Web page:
How to Run for President in Massachusetts

Qualifications

The qualifications for President of the United States are set forth in the U.S. Constitution. A candidate for president must be 35 years old, a natural born citizen of the United States, and must have been a resident of the United States for at least 14 years. There are two ways to run as a candidate in Massachusetts: as a party candidate in the presidential primary or as a non-party candidate directly in the November election.

Presidential Primary

Party candidates for president may run in the presidential primary. The Presidential Primary is held on the first Tuesday in March of presidential election years. M.G.L. Ch.53 §28. At the presidential primary, voters select a candidate to represent their party for president at the November presidential election.

There are three ways for the names of presidential candidates to be placed on the presidential primary ballot:

  1. Candidates may file nomination papers with at least 2,500 certified signatures. For primary ballot placement, signatures of at least 2,500 voters must be certified by local election officials and subsequently filed with the Secretary of the Commonwealth.
  2. The Secretary of the Commonwealth may place candidates on the ballot who have been generally advocated or recognized in the national news media.
  3. The chairperson of each party's state committee may designate names to be listed. The presidential primary ballot also includes a "No Preference" choice and a write-in space to indicate presidential preference. M.G.L. Ch.53 §70E.

General Election

In November, non-party candidates may run in the State Election under a political designation (of up to three words) or without any designation. Such candidates are listed on the State Election ballot, alongside nominees chosen by the political parties. Non-party candidates must circulate nomination papers to have their names placed on the ballot.

A non-party candidate seeking to have his or her name placed on the ballot must obtain at least 10,000 certified signatures on nomination papers. These papers must include the names of the eleven elector candidates (who must be registered voters in Massachusetts) for each presidential and vice-presidential ticket. Although only the names of the presidential and vice-presidential candidates appear on the ballot, voters cast their ballots for the electors who cast their votes in the Electoral College.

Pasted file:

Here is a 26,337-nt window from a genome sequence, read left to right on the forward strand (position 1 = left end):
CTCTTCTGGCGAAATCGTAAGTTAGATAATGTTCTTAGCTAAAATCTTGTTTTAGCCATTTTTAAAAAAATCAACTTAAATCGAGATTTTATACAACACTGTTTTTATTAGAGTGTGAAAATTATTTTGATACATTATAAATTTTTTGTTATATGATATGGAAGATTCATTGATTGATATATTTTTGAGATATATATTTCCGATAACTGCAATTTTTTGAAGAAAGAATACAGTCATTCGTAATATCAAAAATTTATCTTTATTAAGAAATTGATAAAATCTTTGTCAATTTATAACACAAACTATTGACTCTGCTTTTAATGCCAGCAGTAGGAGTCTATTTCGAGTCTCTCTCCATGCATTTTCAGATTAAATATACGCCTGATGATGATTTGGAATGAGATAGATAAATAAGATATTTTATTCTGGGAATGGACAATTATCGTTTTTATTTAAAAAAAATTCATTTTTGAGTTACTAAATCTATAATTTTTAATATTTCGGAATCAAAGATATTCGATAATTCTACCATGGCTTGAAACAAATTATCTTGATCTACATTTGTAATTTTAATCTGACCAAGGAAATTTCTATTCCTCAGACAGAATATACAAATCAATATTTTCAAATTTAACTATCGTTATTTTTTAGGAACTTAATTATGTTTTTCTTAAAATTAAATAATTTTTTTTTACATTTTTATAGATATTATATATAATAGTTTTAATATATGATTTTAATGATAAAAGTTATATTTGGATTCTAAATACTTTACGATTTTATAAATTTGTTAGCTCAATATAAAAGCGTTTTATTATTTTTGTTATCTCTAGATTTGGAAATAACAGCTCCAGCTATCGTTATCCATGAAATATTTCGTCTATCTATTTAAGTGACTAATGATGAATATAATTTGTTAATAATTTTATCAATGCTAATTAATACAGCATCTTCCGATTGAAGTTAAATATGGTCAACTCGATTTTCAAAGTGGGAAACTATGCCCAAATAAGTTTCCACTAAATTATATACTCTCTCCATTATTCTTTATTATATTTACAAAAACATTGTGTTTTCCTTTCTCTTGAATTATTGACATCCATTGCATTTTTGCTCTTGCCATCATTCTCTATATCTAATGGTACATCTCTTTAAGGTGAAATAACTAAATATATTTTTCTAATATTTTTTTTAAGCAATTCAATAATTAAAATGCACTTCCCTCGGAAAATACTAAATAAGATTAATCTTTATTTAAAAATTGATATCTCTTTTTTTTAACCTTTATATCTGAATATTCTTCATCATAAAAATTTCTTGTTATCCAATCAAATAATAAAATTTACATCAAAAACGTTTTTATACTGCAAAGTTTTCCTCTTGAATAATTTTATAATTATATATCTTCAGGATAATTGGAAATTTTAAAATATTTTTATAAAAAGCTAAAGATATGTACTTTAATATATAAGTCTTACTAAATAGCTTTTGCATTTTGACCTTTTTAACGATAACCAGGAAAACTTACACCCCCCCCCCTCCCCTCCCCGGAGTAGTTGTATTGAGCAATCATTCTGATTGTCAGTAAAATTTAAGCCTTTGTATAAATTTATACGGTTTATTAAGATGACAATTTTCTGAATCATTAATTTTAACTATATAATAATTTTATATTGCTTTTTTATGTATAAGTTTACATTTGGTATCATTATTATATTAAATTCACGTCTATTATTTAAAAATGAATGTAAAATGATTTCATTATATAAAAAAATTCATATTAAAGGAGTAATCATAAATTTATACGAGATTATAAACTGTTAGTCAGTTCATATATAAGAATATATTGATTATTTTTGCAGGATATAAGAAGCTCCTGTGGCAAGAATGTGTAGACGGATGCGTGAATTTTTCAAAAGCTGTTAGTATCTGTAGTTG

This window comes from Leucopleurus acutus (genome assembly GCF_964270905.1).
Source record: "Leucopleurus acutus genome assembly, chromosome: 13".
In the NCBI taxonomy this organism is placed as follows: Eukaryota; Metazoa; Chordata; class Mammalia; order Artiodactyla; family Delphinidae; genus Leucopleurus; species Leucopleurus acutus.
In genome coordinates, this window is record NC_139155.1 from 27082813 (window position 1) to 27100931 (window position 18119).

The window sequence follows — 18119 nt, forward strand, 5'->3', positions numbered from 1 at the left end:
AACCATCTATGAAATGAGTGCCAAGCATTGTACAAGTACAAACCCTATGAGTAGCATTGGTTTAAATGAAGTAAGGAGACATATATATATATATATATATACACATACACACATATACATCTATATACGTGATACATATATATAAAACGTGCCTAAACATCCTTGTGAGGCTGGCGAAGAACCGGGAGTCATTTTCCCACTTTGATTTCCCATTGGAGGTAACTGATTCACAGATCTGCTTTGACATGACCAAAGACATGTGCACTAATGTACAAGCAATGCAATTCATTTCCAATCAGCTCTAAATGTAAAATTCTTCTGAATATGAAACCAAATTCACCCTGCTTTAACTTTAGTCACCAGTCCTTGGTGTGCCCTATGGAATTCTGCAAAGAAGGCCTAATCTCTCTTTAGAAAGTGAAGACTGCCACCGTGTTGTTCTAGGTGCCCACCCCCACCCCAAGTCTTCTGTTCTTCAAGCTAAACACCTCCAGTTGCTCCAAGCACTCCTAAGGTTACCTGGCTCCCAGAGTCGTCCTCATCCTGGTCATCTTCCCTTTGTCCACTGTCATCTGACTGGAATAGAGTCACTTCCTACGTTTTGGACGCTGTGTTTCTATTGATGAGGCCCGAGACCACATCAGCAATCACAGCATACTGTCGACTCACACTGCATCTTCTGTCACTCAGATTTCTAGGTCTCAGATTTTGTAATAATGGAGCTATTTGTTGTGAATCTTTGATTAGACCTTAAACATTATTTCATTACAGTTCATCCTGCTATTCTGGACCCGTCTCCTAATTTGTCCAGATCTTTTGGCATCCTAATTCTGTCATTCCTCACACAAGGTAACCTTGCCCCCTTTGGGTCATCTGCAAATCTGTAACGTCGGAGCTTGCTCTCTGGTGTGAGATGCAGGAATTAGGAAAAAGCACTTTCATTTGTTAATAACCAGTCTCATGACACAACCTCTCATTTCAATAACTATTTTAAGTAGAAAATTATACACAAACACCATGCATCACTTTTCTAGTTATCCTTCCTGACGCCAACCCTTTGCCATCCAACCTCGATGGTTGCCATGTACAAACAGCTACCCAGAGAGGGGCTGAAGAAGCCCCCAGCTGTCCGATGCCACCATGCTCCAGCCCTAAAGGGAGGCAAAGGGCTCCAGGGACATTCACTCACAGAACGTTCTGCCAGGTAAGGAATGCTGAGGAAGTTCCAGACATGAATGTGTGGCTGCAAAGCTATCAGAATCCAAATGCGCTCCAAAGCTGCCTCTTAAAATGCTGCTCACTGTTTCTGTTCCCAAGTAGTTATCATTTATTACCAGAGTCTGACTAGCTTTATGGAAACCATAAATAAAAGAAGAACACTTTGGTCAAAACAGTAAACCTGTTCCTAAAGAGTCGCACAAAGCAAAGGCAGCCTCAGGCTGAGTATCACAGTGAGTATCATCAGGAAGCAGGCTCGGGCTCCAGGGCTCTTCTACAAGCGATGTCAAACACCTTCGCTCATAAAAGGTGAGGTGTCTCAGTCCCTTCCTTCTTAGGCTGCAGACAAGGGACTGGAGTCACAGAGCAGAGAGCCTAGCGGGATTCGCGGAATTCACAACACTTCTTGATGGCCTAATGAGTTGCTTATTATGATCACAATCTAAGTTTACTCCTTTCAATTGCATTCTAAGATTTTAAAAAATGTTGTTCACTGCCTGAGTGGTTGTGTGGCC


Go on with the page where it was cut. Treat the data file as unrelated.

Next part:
Write-in candidates may also run, but only if their names and their slate of elector candidates have been filed with the Secretary of the Commonwealth by the sixtieth day prior to the State Election.

Electoral College

When voters cast their votes for president and vice-president, they are in actually voting for electors who will cast their votes in the Electoral College. The Constitution requires that each state appoint "a number of electors equal to the whole number of senators and representatives to which the state may be entitled in the Congress." With two Senators and 9 Representatives in Congress, Massachusetts has a total of eleven of the 538 members of the Electoral College. Although the number of electors is determined by the Constitution, each state has been delegated the right to choose the method of selecting them. United States senators and representatives and any person "holding an office of trust or profit under the United States" are prohibited from being electors by the Constitution.

Selection of Electors in Massachusetts

Massachusetts elector candidates must be registered voters of the Commonwealth. They pledge to vote for their party's nominees or for those candidates on whose nomination papers their names were listed. Their names must be filed according to the following guidelines:

  • The state committees of the respective political parties select their presidential electors. These names, with written acceptances and their pledges to vote for the candidates named in the filing, must be filed with the Secretary of the Commonwealth by the second Tuesday of September. M.G.L. Ch.53 §8.
  • For elector candidates pledged to non-party candidates